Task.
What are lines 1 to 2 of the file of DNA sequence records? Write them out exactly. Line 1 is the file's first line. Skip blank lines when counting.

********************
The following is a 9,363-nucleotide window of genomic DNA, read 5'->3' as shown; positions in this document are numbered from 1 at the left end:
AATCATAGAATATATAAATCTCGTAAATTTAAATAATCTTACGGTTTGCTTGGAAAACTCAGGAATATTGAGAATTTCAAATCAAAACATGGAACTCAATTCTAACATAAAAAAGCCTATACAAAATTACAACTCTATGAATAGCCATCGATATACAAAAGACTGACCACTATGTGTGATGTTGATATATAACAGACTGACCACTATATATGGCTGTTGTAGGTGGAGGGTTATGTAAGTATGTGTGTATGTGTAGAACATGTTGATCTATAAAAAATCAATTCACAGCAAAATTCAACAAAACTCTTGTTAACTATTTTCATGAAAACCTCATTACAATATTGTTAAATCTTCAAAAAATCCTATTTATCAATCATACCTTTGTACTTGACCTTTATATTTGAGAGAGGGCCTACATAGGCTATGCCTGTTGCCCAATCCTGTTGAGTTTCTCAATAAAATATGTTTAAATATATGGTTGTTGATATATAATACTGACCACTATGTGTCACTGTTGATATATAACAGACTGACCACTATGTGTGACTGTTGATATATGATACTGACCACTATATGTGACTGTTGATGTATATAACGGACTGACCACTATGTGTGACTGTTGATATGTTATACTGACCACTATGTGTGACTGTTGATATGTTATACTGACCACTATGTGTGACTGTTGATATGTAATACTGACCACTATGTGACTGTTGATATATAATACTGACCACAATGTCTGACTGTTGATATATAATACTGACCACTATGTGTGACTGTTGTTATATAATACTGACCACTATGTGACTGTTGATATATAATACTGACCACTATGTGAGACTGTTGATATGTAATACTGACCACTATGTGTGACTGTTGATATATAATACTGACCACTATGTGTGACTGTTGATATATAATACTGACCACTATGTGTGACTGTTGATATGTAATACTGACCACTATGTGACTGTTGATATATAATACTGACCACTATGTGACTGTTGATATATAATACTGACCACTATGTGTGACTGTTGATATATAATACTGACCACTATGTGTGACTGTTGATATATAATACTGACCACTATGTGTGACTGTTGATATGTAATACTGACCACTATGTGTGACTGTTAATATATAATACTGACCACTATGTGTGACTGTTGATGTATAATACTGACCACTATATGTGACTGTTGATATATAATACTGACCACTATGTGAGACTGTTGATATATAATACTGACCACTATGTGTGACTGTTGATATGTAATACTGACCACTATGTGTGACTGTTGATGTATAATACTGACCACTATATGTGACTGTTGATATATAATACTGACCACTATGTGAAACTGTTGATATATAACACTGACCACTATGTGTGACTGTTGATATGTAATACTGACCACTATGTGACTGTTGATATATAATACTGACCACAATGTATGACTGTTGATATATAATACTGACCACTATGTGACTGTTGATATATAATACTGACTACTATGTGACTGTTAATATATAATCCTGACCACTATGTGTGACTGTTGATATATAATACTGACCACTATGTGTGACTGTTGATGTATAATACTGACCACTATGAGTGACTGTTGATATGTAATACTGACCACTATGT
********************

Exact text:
The following is a 9,363-nucleotide window of genomic DNA, read 5'->3' as shown; positions in this document are numbered from 1 at the left end:
AATCATAGAATATATAAATCTCGTAAATTTAAATAATCTTACGGTTTGCTTGGAAAACTCAGGAATATTGAGAATTTCAAATCAAAACATGGAACTCAATTCTAACATAAAAAAGCCTATACAAAATTACAACTCTATGAATAGCCATCGATATACAAAAGACTGACCACTATGTGTGATGTTGATATATAACAGACTGACCACTATATATGGCTGTTGTAGGTGGAGGGTTATGTAAGTATGTGTGTATGTGTAGAACATGTTGATCTATAAAAAATCAATTCACAGCAAAATTCAACAAAACTCTTGTTAACTATTTTCATGAAAACCTCATTACAATATTGTTAAATCTTCAAAAAATCCTATTTATCAATCATACCTTTGTACTTGACCTTTATATTTGAGAGAGGGCCTACATAGGCTATGCCTGTTGCCCAATCCTGTTGAGTTTCTCAATAAAATATGTTTAAATATATGGTTGTTGATATATAATACTGACCACTATGTGTCACTGTTGATATATAACAGACTGACCACTATGTGTGACTGTTGATATATGATACTGACCACTATATGTGACTGTTGATGTATATAACGGACTGACCACTATGTGTGACTGTTGATATGTTATACTGACCACTATGTGTGACTGTTGATATGTTATACTGACCACTATGTGTGACTGTTGATATGTAATACTGACCACTATGTGACTGTTGATATATAATACTGACCACAATGTCTGACTGTTGATATATAATACTGACCACTATGTGTGACTGTTGTTATATAATACTGACCACTATGTGACTGTTGATATATAATACTGACCACTATGTGAGACTGTTGATATGTAATACTGACCACTATGTGTGACTGTTGATATATAATACTGACCACTATGTGTGACTGTTGATATATAATACTGACCACTATGTGTGACTGTTGATATGTAATACTGACCACTATGTGACTGTTGATATATAATACTGACCACTATGTGACTGTTGATATATAATACTGACCACTATGTGTGACTGTTGATATATAATACTGACCACTATGTGTGACTGTTGATATATAATACTGACCACTATGTGTGACTGTTGATATGTAATACTGACCACTATGTGTGACTGTTAATATATAATACTGACCACTATGTGTGACTGTTGATGTATAATACTGACCACTATATGTGACTGTTGATATATAATACTGACCACTATGTGAGACTGTTGATATATAATACTGACCACTATGTGTGACTGTTGATATGTAATACTGACCACTATGTGTGACTGTTGATGTATAATACTGACCACTATATGTGACTGTTGATATATAATACTGACCACTATGTGAAACTGTTGATATATAACACTGACCACTATGTGTGACTGTTGATATGTAATACTGACCACTATGTGACTGTTGATATATAATACTGACCACAATGTATGACTGTTGATATATAATACTGACCACTATGTGACTGTTGATATATAATACTGACTACTATGTGACTGTTAATATATAATCCTGACCACTATGTGTGACTGTTGATATATAATACTGACCACTATGTGTGACTGTTGATGTATAATACTGACCACTATGAGTGACTGTTGATATGTAATACTGACCACTATGT